- About Us
- Local Savings
- Green Editions
- Legal Notices
- Weekly Ads
Habib draws on life experience to serve 48th district
Rep. Cyrus Habib of the 48th District, lost his eyesight to cancer at age eight. He’s never let it keep him from success. This November, Habib becomes the first Iranian American elected to the Legislature.
When Habib was in the third grade, he can remember the teachers scolding him for trying to climb the jungle gym at school. One night he told his mom about the incident. Habib’s mom was a lawyer and understood the risks, but was upset her son couldn’t participate in certain playground activities. The next day, she promised to sign any waivers or liability forms allowing her son to play alongside the other kids.
“I can deal with a broken arm,” she told his teachers. “I can’t deal with a broken spirit.”
The first-time politician, a Democrat, defeated Redmond City Council member Hank Myers, a Republican, and will represent parts of Bellevue, Kirkland, Redmond, Medina, Clyde Hill and the Points communities.
Habib is a lawyer, but has always been involved with service work. He volunteers as a trustee of the Bellevue College Foundation and is a human services commissioner for the city of Bellevue.
Though he studied literature at Oxford and law at Yale, Habib had his hand in politics from a young age. He worked as an intern for U.S. Sen. Maria Cantwell and later interned under U.S. Sen. Hilary Clinton.
“What an accessible political climate we have here,” said Habib of entering politics in Washington state. “There’s a real receptiveness to new ideas and new people. I felt like I could come here, and early on, be effective.”
Habib battled cancer three times in his life. He finds it important to share his disability and life story with constituents, but doesn’t want it to overshadow his qualifications, or reasons for representing the 48th District.
“That’s not how I’m running and that’s not how I want to be thought of,” he said. “But I do think it’s important to tell my life story…As voters and constituents it’s helpful to understand my biography because it shows what’s important to me.”
A graduate of the Bellevue public schools, he finds education funding to be one of the most critical issues facing the state this budgetary cycle. Doorbelling during his campaign reinforced that need.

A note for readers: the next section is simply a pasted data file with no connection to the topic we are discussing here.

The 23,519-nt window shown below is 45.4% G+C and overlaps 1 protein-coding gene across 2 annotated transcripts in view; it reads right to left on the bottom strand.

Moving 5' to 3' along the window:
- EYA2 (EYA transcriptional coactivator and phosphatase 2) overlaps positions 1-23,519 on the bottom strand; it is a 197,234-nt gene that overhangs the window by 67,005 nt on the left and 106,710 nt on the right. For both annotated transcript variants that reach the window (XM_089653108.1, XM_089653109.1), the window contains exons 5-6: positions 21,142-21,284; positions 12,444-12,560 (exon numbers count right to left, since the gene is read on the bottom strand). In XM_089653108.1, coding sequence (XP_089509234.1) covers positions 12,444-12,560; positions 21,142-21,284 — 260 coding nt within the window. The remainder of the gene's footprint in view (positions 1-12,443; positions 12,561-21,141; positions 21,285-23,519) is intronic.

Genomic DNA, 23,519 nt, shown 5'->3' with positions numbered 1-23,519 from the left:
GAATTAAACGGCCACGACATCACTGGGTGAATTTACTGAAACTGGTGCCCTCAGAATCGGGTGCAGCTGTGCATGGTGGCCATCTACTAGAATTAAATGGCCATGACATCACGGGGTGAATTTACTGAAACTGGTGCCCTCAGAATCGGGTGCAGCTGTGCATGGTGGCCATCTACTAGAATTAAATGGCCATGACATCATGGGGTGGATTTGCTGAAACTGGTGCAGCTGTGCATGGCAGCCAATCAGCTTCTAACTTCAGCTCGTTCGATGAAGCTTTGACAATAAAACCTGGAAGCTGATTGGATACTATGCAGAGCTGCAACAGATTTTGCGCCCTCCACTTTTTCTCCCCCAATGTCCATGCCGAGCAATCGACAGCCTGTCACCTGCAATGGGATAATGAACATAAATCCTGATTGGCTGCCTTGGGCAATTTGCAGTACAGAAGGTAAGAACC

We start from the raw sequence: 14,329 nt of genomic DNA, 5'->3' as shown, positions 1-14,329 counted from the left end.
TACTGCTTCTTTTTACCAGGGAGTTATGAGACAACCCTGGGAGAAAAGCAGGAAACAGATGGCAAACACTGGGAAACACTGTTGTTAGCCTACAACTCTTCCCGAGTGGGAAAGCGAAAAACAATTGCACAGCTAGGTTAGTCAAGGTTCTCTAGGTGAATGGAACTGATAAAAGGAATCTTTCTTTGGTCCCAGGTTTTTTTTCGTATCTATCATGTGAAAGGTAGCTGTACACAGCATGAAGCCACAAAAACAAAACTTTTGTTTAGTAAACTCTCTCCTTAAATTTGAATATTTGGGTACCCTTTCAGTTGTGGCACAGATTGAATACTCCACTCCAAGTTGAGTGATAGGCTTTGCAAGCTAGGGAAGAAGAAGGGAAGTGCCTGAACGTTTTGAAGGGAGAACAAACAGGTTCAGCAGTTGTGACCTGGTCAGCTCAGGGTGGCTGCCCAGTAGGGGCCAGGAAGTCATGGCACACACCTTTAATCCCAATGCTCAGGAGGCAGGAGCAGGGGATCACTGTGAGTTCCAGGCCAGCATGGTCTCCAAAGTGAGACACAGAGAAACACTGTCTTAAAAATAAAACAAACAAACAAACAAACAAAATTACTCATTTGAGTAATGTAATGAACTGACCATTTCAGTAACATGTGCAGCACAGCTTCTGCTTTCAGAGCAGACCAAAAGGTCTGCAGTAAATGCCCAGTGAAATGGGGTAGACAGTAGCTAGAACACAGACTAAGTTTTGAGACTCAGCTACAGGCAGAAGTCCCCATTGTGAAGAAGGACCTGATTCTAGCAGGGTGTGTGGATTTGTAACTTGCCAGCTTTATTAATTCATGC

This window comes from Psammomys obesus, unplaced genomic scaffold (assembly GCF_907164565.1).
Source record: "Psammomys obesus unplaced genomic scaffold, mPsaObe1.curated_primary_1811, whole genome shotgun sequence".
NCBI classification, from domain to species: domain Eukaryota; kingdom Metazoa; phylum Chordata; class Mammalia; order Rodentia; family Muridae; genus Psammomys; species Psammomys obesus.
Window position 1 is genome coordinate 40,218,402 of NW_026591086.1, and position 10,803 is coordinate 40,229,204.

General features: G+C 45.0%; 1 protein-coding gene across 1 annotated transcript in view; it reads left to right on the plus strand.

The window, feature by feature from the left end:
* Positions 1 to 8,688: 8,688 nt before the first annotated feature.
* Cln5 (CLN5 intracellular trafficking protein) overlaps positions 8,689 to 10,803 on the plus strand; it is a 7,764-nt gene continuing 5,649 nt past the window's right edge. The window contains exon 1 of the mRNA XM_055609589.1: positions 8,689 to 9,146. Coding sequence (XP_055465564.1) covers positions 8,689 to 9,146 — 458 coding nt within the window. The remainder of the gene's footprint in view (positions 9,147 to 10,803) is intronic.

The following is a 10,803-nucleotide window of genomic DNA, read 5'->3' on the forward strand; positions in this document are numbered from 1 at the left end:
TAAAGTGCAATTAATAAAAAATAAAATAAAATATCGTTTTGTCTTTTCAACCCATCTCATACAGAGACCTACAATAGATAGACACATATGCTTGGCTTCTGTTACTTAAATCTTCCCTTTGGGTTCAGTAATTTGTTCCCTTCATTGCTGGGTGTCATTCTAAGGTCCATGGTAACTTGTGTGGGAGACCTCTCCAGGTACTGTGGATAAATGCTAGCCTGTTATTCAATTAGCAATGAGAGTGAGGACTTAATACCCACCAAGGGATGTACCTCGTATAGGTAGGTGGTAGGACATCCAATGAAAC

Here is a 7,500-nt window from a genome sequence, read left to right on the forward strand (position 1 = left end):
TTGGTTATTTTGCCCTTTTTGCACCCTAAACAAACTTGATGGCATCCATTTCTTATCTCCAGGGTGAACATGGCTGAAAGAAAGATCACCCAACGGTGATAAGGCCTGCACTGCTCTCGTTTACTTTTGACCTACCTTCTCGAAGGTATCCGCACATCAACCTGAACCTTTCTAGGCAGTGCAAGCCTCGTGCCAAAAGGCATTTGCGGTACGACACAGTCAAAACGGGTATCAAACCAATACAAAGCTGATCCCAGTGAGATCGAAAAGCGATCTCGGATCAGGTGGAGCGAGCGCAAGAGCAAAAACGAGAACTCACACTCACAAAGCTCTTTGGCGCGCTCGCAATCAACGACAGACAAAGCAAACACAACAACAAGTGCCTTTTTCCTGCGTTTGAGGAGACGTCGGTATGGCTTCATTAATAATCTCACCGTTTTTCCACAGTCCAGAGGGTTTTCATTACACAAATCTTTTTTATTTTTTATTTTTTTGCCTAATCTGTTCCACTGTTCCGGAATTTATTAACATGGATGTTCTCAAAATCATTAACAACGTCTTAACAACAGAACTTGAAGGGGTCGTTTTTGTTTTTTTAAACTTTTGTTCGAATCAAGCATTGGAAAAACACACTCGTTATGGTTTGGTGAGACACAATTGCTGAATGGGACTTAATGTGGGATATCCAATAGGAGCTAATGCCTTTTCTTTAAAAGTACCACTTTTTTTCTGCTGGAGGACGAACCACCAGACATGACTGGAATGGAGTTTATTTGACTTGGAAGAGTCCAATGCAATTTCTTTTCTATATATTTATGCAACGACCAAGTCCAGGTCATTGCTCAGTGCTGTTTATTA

“When I talked about the affordability of college and education, it really resonated with people. I think a lot of people sense and feel that public universities are not delivering the promise of an affordable education for middle-class Americans. [Talking to my constituents] really solidified my desire to fight for education funding.”
Habib now uses adaptive software that reads what is on his computer screen. It allows him to respond to emails from constituents. But his own experience at the Bellevue International School, he believes, paved the way for much of his success. When the school couldn’t accommodate him in math and science classes because of his disability, Bellevue College opened its doors to him, and gave him his first taste of higher education.
“What all those institutions are, is a reflection of our values,” says Habib. “They were built and funded by taxpayers and their elected officials who believed that hard work, plus opportunity, can equal success. These were the opportunities created for me.”
Campaigning for the 48th District has left him exhilarated, he says. Even today, he finds landmarks from his early years — the Barnes and Noble where he studied for his SAT, and a Kirkland shopping center where he hadn’t been since he was a teenager.
“This was always home for me,” says Habib of returning to serve the 48th District. “Bellevue was really the ecosystem in which I overcame some very difficult obstacles, to go on and achieve great things today. I always saw myself coming back to this place.”